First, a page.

Lastly, I think the other criticisms I have made of polls in the Maori electorates still stand.


  1. Thanks for the analysis. And I concur with your criticism.

  2. Sorry, but this post is silly, as you admit yourself at the end. Polling is not perfect, but there were several factors that you mostly ignore:

    - every poll has a margin of error. The poll is really saying we are - for example - 95% confident that the true result is that Annette has 40% plus or minus say 4.9% margin of error. Which means she could have anywhere between 35 and 45% support. This doesn't fully explain the results differing from the polls as she jumped up from 22%, but there are other factors that influence that below.

    - the polls you cite were taken over a large time period, which affects the results. As you note, some polls were taken in September, 2 months before the actual vote! Voters can and do change their mind between the last polls and the election, especially if those polls were months before. Think of what happens if a candidate has a brainfart moment on TV - they can lose a massive amount of support overnight. That doesn't mean the old poll showing their higher level of support was wrong, just that their *true* support level has shifted.

    - Ironically, you noted this in earlier posts, where you excused Annette's low polling in Waiariki as she had just declared. That is what clearly happened in Te Tai Hauauru - the poll did not overstate Soraya's support so much as the poll was so early it didn't properly register Fred and Jack's support.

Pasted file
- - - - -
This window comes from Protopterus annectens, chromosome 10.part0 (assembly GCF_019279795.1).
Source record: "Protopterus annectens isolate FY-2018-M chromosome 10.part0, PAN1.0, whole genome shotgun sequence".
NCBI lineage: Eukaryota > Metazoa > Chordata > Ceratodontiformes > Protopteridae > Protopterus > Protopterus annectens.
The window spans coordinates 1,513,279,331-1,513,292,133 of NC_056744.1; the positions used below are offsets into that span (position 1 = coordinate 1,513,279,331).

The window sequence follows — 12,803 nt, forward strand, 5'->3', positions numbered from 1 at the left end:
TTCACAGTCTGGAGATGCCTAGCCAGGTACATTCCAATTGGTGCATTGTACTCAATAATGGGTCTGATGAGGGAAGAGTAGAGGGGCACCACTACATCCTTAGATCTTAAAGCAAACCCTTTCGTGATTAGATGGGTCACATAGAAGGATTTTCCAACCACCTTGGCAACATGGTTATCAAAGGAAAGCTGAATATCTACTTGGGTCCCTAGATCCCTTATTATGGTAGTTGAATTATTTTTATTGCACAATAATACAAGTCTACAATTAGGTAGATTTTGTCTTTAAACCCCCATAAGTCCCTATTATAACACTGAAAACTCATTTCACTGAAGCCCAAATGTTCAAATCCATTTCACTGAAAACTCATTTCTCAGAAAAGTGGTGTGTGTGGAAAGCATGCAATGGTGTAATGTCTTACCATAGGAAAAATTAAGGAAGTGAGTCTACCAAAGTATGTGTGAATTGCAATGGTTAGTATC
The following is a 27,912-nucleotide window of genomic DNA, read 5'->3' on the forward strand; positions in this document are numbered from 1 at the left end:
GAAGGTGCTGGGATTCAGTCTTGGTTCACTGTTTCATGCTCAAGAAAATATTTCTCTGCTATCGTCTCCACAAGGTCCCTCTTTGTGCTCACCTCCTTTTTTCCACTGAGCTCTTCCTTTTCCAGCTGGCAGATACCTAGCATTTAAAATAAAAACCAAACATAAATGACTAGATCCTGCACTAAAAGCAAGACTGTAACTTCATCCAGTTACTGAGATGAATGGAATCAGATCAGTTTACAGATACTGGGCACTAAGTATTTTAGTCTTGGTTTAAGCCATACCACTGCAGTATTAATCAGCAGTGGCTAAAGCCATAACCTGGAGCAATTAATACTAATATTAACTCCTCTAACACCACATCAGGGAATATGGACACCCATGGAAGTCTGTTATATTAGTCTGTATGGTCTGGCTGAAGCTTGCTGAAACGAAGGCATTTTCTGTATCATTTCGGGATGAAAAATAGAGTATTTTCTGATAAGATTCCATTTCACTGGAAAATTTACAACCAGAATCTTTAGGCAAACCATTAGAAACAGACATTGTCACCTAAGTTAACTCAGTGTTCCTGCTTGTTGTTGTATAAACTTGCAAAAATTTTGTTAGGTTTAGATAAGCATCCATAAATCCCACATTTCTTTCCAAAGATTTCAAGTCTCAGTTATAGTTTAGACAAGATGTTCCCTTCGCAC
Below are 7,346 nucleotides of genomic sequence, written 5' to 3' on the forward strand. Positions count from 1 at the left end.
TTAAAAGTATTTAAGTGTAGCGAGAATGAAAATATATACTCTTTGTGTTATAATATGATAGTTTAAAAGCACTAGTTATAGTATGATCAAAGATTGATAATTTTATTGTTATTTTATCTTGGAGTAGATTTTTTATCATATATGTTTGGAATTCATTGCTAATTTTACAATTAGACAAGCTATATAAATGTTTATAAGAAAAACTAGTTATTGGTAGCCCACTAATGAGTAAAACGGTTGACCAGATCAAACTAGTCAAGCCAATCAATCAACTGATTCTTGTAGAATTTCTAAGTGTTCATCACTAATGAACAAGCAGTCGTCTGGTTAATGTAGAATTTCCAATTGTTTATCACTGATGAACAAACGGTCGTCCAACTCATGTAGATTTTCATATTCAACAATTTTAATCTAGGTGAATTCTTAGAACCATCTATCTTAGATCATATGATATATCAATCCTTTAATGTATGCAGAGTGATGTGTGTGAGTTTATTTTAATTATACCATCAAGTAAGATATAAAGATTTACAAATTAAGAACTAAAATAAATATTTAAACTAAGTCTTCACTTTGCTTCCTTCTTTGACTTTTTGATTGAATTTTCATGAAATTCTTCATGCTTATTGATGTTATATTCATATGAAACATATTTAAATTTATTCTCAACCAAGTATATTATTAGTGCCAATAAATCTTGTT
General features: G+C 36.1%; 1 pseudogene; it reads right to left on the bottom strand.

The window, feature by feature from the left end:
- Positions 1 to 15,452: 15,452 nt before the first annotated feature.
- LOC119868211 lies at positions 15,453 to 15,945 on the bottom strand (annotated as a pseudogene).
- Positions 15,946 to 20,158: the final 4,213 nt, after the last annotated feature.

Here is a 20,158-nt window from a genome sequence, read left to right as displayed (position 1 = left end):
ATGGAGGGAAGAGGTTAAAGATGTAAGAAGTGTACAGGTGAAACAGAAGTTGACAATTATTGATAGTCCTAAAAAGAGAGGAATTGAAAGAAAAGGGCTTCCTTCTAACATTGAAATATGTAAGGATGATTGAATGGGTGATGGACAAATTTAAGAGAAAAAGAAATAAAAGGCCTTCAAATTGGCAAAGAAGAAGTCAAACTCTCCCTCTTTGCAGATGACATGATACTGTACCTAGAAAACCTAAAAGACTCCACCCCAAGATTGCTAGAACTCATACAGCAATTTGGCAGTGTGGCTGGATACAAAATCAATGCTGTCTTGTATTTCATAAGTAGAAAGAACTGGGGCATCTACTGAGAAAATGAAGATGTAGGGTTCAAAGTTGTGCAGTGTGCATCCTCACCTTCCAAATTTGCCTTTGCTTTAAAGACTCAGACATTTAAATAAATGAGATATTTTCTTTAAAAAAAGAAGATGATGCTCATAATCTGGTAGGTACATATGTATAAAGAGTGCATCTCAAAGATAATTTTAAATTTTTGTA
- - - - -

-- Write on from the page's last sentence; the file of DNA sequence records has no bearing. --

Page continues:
- when one candidate gains or loses support, those votes come from other candidates, so the effect is magnified. For example, in Te Tai Tonga, Rahui's drop of 15% from poll to election is almost exactly matched by the combined 7% and 5% gains for Rino and Dora. Add in the margin of error, and it's not so dramatic a swing. Rahui *could* have been on 41% and Rino on 40% in the poll and that would have been within the typically large margin of error (often around 5%) in the Maori electorates.

    - The Ikaroa poll should have had wording like "which party will you give your party vote to?" Your wording was just as loaded as the original question. ;)

    Anyhow, I hope you can see the science in stats does not guarantee a result in the election. Frustrating as it is, voters can and do change their minds. Especially over the long time periods you are talking about - the election campaign hadn't even started in September, and Annette only officially stood 4 weeks before the election!

    Only reason I bang on about this is 'cos some on the left are starting to sound like Flat Earthers (ie Martyn Bradbury) talking about the landline and undecided non-issues.


  3. Hi anon, thanks for that.

    I did, I think, mention that the margin of error was 4.9%, but in many cases the results fell well outside the margin of error.

    I also mentioned that the polling period would have an effect. On that point, I'm a little annoyed that the Maori media were holding these polls up as an accurate reflection when they knew, given the long polling period, that the poll probably would not have reflected opinion at the time of release.

    No doubt about swings - but so much? I can't see any reason why Pita would be subject to an 18 point swing when he ran the best campaign, attracted the most media (by far) etc etc.

    Thanks for correcting the wording. Don't know what I was thinking there ha.

    Thanks for your points

  4. Waiariki was 41 / 30 / 23

  5. Cheers, I had the results from an earlier point in the night.

  6. Yeah too right, the polls are just shit especially the maori ones. The polls are only manufactured to give the media crap to talk about. They are not to be taken seriously, although many do.